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TOWN HALLIE ET AL. v. CITY EAU CLAIRE

decided: March 27, 1985.

TOWN OF HALLIE ET AL
v.
CITY OF EAU CLAIRE



CERTIORARI TO THE UNITED STATES COURT OF APPEALS FOR THE SEVENTH CIRCUIT.

Powell, J., delivered the opinion for a unanimous Court.

Author: Powell

[ 471 U.S. Page 36]

 JUSTICE POWELL delivered the opinion of the Court.

This case presents the question whether a municipality's anticompetitive activities are protected by the state action exemption to the federal antitrust laws established by Parker v. Brown, 317 U.S. 341 (1943), when the activities are authorized, but not compelled, by the State, and the State does not actively supervise the anticompetitive conduct.

I

Petitioners -- Town of Hallie, Town of Seymour, Town of Union, and Town of Washington (the Towns) -- are four Wisconsin unincorporated townships located adjacent to respondent, the City of Eau Claire (the City). Town of Hallie is located in Chippewa County, and the other three towns are located in Eau Claire County.*fn1 The Towns filed suit against the City in United States District Court for the Western District of Wisconsin seeking injunctive relief and alleging that the City violated the Sherman Act, 15 U. S. C. § 1 et seq., by acquiring a monopoly over the provision of sewage treatment services in Eau Claire and Chippewa Counties, and by tying

[ 471 U.S. Page 37]

     the provision of such services to the provision of sewage collection and transportation services.*fn2 Under the Federal Water Pollution Control Act, 33 U. S. C. § 1251 et seq., the City had obtained federal funds to help build a sewage treatment facility within the Eau Claire Service Area, that included the Towns; the facility is the only one in the market available to the Towns. The City has refused to supply sewage treatment services to the Towns. It does supply the services to individual landowners in areas of the Towns if a majority of the individuals in the area vote by referendum election to have their homes annexed by the City, see Wis. Stat. §§ 66.024(4), 144.07(1) (1982), and to use the City's sewage collection and transportation services.

Alleging that they are potential competitors of the City in the collection and transportation of sewage, the Towns contended in the District Court that the City used its monopoly over sewage treatment to gain an unlawful monopoly over the provision of sewage collection and transportation services, in violation of the Sherman Act. They also contended that the City's actions constituted an illegal tying arrangement and an unlawful refusal to deal with the Towns.

[ 471 U.S. Page 38]

     The District Court ruled for the City. It found that Wisconsin's statutes regulating the municipal provision of sewage service expressed a clear state policy to replace competition with regulation. The court also found that the State adequately supervised the municipality's conduct through the State's Department of Natural Resources, that was authorized to review municipal decisions concerning provision of sewage services and corresponding annexations of land. The court concluded that the City's allegedly anticompetitive conduct fell within the state action exemption to the federal antitrust laws, as set forth in Community Communications Page 38} Co. v. Boulder, 455 U.S. 40 (1982), and Parker v. Brown, supra. Accordingly, it dismissed the complaint.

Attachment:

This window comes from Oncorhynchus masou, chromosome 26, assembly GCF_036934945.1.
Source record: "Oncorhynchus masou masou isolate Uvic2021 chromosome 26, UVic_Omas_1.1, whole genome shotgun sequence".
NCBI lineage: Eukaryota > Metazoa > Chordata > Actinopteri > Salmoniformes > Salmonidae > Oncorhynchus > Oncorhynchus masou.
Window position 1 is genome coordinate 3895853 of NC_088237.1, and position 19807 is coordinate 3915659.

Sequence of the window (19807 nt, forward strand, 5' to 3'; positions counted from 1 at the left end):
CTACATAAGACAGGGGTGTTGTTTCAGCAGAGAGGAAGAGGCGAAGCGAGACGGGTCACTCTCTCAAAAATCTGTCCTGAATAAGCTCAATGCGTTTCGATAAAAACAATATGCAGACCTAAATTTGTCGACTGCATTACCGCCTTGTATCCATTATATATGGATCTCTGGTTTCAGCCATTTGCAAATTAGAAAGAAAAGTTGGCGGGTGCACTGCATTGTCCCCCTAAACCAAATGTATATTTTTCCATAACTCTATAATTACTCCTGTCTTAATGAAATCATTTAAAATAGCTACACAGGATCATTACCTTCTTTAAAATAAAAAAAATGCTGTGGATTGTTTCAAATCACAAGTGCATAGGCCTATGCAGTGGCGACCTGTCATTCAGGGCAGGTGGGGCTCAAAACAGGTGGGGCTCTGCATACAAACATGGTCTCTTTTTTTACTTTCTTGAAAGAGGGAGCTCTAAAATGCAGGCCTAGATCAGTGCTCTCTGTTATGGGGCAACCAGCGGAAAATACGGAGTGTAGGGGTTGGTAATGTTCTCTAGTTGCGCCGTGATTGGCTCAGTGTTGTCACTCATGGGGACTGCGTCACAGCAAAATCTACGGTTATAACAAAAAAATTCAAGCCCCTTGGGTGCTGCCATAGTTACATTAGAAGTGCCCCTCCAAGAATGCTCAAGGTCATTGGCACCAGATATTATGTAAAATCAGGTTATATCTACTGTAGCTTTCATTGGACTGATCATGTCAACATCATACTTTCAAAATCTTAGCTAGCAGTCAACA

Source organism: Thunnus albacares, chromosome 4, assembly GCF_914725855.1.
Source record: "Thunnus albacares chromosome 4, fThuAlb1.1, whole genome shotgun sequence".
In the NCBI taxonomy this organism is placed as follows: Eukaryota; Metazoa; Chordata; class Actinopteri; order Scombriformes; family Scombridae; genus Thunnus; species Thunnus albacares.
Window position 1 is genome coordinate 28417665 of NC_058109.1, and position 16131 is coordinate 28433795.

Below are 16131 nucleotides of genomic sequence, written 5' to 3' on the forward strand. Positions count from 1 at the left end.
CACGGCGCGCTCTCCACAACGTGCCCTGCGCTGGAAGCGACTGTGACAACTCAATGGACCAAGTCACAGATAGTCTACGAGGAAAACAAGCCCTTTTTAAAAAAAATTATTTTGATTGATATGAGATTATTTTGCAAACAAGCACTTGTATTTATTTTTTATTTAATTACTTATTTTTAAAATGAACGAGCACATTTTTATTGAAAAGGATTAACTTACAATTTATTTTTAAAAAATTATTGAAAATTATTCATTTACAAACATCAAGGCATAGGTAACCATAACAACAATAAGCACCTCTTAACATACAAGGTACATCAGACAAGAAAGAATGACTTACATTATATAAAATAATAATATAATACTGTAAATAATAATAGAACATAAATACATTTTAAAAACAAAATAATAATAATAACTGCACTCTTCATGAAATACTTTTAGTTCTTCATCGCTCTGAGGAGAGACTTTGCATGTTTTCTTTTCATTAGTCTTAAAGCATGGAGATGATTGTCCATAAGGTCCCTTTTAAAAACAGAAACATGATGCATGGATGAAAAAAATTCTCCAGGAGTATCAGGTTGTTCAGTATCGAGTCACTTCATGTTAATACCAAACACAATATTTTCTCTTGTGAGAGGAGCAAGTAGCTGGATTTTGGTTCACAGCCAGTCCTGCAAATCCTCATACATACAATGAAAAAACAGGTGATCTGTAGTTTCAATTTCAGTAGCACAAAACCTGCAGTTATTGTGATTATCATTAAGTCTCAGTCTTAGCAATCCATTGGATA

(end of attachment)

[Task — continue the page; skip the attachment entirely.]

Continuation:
The United States Court of Appeals for the Seventh Circuit affirmed. 700 F.2d 376 (1983). It ruled that the Wisconsin statutes authorized the City to provide sewage services and to refuse to provide such services to unincorporated areas. The court therefore assumed that the State had contemplated that anticompetitive effects might result, and concluded that the City's conduct was thus taken pursuant to state authorization within the meaning of Parker v. Brown, supra. The court also concluded that in a case such as this involving "a local government performing a traditional municipal function," 700 F.2d, at 384, active state supervision was unnecessary for Parker immunity to apply. Requiring such supervision as a prerequisite to immunity would also be unwise in this situation, the court believed, because it would erode traditional concepts of local autonomy and home rule that were clearly expressed in the State's statutes.

We granted certiorari, 467 U.S. 1240 (1984), and now affirm.

II

The starting point in any analysis involving the state action doctrine is the reasoning of Parker v. Brown. In Parker, relying on principles of federalism and state sovereignty, the Court refused to construe the Sherman Act as applying to the anticompetitive conduct of a State acting through its legislature. 317 U.S., at 350-351. Rather, it ruled that the Sherman Act was intended to prohibit private restraints on trade, and it refused to infer an intent to "nullify a state's control over its officers and agents" in activities directed by the legislature. Id., at 351.

Municipalities, on the other hand, are not beyond the reach of the antitrust laws by virtue of their status because they are not themselves sovereign. Lafayette v. Louisiana Power & Light Co., 435 U.S. 389, 412 (1978) (opinion of ...


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